Acquired and Congenital Hydrocephalus: "Water on the Brain"
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Acquired and Congenital Hydrocephalus: "Water on the Brain"

Acquired and Congenital Hydrocephalus is a very serious condition that causes a patientÂ’s brain to become pressed against the sides of the skull ultimately leading to long term effects of mental retardation and even death. Although most commonly seen with infants, hydrocephalus can also occur in adults through disease and injury.

Hydrocephalus, commonly known as ‘water on the brain’, is a buildup of fluid inside the skull that can lead to brain swelling and even death if left untreated.  Pediatric hydrocephalus is most often seen and affects roughly 1 in every 500 newborns due to genetic mishaps or complications with fetus development.  Hydrocephalus that is present at birth is known as congenital hydrocephalus and is one of the most common developmental disabilities, even more so than Down syndrome.  Hydrocephalus can also occur at any age by either disease or injury specifically to the skull.  This is known as acquired hydrocephalus and is commonly seen in adults and athletes.   

Cerebrospinal fluid (CSF) is the fluid that flows through the brain carrying nutrients through ventricles while at the same time taking away waste from the brain and than is reabsorbed into the bloodstream.  CSF also acts as a cushion for the brain protecting it from mild injuries.  Hydrocephalus occurs when the flow of cerebrospinal fluid either becomes blocked or overproduced.  Once this happens, the buildup of fluid, or lack thereof, can cause pressure on the brain causing it to become pressed against the sides of the skull leading to tissue damage or worse.

Symptoms of congenital hydrocephalus are usually present at birth and include seizures, the head to appear larger in size, vomiting, sleepiness, separated sutures and irritability.  The primary causes of acquired hydrocephalus are strokes, infections, tumors and even bleeding of the brain and include symptoms such as headaches, nausea, vomiting, issues balancing, blurry vision, bladder problems and memory loss.  Leaving symptoms from both acquired and congenital hydrocephalus untreated can eventually cause severe mental, physical, and intellectual brain damage.  The mortality rate for untreated hydrocephalus ranges between 50 and 60 percent.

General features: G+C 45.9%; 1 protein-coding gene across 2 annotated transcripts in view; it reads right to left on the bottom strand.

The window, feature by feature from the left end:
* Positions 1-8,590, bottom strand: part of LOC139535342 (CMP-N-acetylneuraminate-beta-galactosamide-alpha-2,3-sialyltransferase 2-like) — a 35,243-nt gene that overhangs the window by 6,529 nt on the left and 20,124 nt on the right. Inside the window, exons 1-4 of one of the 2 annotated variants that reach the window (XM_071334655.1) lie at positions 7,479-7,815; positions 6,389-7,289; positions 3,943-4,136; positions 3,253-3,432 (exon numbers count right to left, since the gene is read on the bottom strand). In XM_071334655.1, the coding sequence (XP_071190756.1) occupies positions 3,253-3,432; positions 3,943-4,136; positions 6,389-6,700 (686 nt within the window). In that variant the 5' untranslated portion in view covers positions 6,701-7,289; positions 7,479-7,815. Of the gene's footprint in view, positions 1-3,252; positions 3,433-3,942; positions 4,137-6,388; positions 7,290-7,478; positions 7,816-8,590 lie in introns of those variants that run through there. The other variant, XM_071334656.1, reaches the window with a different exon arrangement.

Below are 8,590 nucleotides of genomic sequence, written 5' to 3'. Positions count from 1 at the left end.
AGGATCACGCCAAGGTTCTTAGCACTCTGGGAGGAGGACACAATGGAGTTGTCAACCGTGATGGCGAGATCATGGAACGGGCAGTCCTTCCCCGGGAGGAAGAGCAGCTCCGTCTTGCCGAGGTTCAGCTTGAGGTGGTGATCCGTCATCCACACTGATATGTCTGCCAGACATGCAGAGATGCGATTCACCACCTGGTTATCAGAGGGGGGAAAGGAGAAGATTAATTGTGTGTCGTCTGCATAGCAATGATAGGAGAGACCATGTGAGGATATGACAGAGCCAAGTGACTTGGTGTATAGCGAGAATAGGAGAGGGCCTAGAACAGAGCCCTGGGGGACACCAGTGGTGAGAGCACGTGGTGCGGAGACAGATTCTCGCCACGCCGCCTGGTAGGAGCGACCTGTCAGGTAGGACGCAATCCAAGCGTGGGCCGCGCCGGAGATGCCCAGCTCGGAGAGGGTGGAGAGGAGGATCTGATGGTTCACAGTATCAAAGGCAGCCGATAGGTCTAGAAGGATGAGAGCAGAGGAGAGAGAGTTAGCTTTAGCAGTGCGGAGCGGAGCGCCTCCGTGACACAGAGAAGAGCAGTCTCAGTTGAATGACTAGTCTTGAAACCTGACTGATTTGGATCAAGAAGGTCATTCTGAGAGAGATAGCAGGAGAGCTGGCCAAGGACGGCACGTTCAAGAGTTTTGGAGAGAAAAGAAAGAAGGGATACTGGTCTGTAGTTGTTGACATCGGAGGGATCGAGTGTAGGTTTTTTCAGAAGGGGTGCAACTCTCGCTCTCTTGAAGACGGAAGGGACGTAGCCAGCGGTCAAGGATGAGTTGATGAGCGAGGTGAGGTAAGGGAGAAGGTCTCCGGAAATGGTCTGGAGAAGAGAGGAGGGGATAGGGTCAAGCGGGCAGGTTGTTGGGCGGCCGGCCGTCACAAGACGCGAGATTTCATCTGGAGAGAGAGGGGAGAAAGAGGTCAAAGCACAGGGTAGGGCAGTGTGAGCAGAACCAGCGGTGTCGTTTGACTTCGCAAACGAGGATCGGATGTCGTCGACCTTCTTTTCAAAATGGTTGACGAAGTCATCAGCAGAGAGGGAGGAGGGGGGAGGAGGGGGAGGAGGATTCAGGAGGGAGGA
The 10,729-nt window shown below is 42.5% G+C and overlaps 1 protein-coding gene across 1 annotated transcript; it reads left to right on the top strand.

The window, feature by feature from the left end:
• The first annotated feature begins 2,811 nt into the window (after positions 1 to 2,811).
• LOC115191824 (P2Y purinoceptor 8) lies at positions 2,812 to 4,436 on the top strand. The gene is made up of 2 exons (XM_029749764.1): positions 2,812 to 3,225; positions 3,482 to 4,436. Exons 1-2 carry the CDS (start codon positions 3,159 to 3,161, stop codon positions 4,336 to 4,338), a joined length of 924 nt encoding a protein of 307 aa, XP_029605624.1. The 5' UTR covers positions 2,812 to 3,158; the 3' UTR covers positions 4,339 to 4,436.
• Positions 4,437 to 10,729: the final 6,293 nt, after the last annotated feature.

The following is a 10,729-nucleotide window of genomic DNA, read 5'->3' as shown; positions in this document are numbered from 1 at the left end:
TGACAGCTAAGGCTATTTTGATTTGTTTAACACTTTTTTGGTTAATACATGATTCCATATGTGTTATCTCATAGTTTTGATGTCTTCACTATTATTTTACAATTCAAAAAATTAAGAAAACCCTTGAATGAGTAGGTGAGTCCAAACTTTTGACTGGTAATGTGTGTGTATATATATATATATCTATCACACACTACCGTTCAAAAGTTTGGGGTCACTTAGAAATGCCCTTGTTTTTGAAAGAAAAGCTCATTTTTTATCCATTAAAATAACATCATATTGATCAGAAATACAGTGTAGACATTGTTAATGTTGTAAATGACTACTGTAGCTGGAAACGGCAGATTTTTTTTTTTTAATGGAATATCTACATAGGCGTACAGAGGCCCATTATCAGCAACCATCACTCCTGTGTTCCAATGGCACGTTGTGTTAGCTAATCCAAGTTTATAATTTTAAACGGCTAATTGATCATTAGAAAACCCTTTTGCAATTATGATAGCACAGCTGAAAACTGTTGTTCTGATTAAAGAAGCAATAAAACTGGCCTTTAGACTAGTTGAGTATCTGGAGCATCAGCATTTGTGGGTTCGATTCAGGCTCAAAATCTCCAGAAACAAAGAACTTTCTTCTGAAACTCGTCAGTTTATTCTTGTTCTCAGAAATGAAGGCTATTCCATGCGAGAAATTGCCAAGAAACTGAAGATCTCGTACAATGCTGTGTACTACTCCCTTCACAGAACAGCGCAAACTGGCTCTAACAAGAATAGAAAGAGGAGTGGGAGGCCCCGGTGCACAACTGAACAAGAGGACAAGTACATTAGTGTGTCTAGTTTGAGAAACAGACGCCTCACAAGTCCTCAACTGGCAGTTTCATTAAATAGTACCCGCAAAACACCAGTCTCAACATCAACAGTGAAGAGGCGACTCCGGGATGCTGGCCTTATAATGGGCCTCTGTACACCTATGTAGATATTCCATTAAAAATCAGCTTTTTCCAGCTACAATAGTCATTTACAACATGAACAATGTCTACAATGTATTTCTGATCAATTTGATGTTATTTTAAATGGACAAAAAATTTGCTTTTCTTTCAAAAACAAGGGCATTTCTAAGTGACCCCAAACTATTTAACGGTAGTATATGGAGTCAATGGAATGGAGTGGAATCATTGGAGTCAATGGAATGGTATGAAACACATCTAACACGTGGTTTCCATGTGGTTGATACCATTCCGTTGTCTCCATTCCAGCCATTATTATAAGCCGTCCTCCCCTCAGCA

Properly testing for hydrocephalus depends first on the patient’s age, clinical presentation and current symptoms.  Physicians are limited to the amount of diagnostic tools they can use due to the fact that hydrocephalus can affect such a wide range of age groups.  However, through neurological testing and MRI’s, a physician can decide the best form of treatment necessary.  Other tests conducted may be lumbar punctures and even cranial ultrasounds. 

Treatment first begins with immediately reducing any brain or tissue damage that might be occurring.  This can either be done through a surgical procedure or by a physician inserting a flexible tube called a ‘shunt’ in the patient’s brain to assist with CSF flow.  If infection is the leading cause of hydrocephalus than a physician will administer antibiotics in order to help reduce the amount of bacteria from spreading.         

Sources:

Hydrocephalus Fact Sheet” National Institute of Neurological Disorders and Strokes.

Hydrocephalus.” The Children's Hospital of Philadelphia. Center for Fetal Diagnosis and Treatment.

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